log in to manage your profile and account
- Create your account
- Receive up-to-date newsletters
- Set up text alerts
Published: Wednesday, July 10, 2019 @ 10:57 AM
— Jawboned by President Donald Trump to cut interest rates, Federal Reserve Chairman Jerome Powell told Congress on Wednesday that weaker signs of domestic economic growth in the second quarter combined with trade tensions could lead the Fed to reduce interest rates in coming months in an effort to spur new growth.
"In particular, economic momentum appears to have slowed in some major foreign economies, and that weakness could affect the U.S. economy," Powell told a House committee in his regular update on the economy.
While citing strong growth at the start of 2019, Powell said the second quarter data raises some questions about what is otherwise a strong and health economy.
"However, growth in business investment seems to have slowed notably, and overall growth in the second quarter appears to have moderated," Powell testified.
Highlight: “The economy performed reasonably well over the first half of 2019,”says Fed Chair Jerome Powell while testifying on Capitol Hill. “However…cross currents such as trade tensions and concerns about global growth have been weighing on economic activity and the outlook” pic.twitter.com/fr4RBsyczp— Yahoo Finance (@YahooFinance) July 10, 2019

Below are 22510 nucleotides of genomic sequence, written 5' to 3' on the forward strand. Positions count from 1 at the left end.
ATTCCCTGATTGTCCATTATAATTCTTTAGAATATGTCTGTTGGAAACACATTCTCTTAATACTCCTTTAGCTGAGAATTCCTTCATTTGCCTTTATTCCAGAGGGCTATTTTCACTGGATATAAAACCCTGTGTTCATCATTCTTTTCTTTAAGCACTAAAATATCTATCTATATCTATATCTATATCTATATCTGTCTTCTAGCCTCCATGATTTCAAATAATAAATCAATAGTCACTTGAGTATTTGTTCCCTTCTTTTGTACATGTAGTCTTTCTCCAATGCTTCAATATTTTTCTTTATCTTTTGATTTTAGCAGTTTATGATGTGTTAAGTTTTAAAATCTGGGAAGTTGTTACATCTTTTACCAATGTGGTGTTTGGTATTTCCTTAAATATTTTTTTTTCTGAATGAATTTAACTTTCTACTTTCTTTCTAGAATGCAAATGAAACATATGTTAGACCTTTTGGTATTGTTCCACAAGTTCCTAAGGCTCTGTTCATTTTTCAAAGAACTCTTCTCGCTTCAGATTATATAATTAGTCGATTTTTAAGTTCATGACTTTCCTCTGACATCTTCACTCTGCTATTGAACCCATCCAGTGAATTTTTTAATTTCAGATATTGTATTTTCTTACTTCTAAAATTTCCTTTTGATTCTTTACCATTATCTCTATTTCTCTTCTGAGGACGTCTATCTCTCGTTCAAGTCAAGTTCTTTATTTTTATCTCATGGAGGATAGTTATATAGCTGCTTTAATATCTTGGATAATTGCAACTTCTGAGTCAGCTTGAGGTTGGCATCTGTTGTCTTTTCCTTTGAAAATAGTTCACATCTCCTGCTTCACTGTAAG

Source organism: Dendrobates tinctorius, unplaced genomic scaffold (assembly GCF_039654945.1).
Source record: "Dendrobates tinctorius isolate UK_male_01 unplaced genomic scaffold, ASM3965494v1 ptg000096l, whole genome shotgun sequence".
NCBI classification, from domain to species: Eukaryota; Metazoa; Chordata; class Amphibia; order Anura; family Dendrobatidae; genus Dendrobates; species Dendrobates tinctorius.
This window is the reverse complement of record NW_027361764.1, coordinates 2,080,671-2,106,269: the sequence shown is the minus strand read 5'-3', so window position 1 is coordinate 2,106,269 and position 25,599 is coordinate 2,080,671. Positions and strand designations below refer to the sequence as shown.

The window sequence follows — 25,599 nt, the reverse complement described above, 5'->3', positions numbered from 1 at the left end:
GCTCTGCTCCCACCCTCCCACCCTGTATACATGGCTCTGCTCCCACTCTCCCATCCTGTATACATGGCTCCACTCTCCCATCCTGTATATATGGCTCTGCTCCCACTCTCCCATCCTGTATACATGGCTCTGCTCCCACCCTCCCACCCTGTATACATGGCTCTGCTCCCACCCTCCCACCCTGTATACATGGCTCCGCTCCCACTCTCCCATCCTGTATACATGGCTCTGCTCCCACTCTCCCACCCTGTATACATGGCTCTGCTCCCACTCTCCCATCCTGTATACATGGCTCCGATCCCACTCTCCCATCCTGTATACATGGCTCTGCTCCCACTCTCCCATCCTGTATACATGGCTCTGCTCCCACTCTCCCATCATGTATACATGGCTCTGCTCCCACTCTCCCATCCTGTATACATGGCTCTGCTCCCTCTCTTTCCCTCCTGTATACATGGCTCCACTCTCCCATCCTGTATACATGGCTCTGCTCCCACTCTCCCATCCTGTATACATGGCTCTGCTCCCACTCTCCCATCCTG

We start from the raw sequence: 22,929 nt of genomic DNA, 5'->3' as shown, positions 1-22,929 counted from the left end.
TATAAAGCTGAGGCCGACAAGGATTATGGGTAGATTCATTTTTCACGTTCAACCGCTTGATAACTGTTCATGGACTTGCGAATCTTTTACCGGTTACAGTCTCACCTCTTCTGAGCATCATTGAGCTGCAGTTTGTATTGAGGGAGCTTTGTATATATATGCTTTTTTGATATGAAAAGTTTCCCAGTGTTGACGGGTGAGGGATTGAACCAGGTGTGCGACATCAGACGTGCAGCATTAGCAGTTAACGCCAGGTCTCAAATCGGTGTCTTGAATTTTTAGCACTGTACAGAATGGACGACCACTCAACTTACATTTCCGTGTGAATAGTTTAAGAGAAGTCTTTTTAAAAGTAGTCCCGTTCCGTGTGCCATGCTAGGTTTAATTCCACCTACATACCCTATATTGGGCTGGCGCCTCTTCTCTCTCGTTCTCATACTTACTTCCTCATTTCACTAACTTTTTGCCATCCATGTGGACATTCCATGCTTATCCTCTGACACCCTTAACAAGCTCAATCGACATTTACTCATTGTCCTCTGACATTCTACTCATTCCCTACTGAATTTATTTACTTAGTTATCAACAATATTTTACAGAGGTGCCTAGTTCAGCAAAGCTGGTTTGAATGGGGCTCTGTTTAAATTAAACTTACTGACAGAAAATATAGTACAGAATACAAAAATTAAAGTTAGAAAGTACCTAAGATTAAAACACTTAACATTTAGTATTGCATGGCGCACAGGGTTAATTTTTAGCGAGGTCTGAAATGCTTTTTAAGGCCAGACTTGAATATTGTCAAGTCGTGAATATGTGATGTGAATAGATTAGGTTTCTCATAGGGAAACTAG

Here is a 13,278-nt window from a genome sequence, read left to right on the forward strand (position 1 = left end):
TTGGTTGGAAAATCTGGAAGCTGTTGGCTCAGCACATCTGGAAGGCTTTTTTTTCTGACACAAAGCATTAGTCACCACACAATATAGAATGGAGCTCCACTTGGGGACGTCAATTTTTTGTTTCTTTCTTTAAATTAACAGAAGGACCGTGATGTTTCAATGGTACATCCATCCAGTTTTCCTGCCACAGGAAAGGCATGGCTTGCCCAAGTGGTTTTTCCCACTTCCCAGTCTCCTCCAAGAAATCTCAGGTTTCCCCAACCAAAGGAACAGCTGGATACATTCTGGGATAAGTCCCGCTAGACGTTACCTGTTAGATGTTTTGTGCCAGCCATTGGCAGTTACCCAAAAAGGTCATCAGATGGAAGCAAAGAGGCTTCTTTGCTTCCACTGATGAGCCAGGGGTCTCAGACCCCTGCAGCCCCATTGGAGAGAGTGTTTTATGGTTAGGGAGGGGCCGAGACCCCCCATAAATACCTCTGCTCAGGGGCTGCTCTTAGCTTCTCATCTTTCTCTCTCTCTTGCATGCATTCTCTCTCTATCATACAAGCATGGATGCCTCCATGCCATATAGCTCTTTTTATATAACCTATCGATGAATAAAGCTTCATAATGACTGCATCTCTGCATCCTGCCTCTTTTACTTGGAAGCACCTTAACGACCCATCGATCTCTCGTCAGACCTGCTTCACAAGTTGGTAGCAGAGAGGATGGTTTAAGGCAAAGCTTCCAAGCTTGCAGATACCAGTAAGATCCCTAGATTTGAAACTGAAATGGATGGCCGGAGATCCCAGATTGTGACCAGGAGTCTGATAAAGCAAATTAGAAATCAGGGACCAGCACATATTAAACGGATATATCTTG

Federal Reserve Bank Chairman Jerome Powell: "Based on incoming data and other developments, it appears that uncertainties around trade tensions and concerns about the strength of the global economy continue to weigh on the U.S. economic outlook." $SPX $SPY #StockMarket #NASDAQ pic.twitter.com/xDm7LtjXog— Value Nerds (@ValueNerds) July 10, 2019
“We see the economy as being in a good place,” Powell added, as he faced repeated questions from lawmakers about where monetary policy would go next.
Democrats also pushed the Federal Reserve chief to publicly repeat his declaration of earlier this year - that he would not let President Trump push him out of the Fed post.
Asked by panel chair Rep. Maxine Waters (D-CA) what he would do if the President told him he was fired, Powell calmly said he would not quit.
Highlight: “My answer would be no,” Fed Chair Jerome Powell says on whether or not he would leave if President Trump called and fired him. "The law clearly gives me a four-year-term and I fully intend to serve it." https://t.co/ObzMOMFjVy pic.twitter.com/B22nz61yHd— Yahoo Finance (@YahooFinance) July 10, 2019
“Of course, I would not do that,” Powell said in a low tone.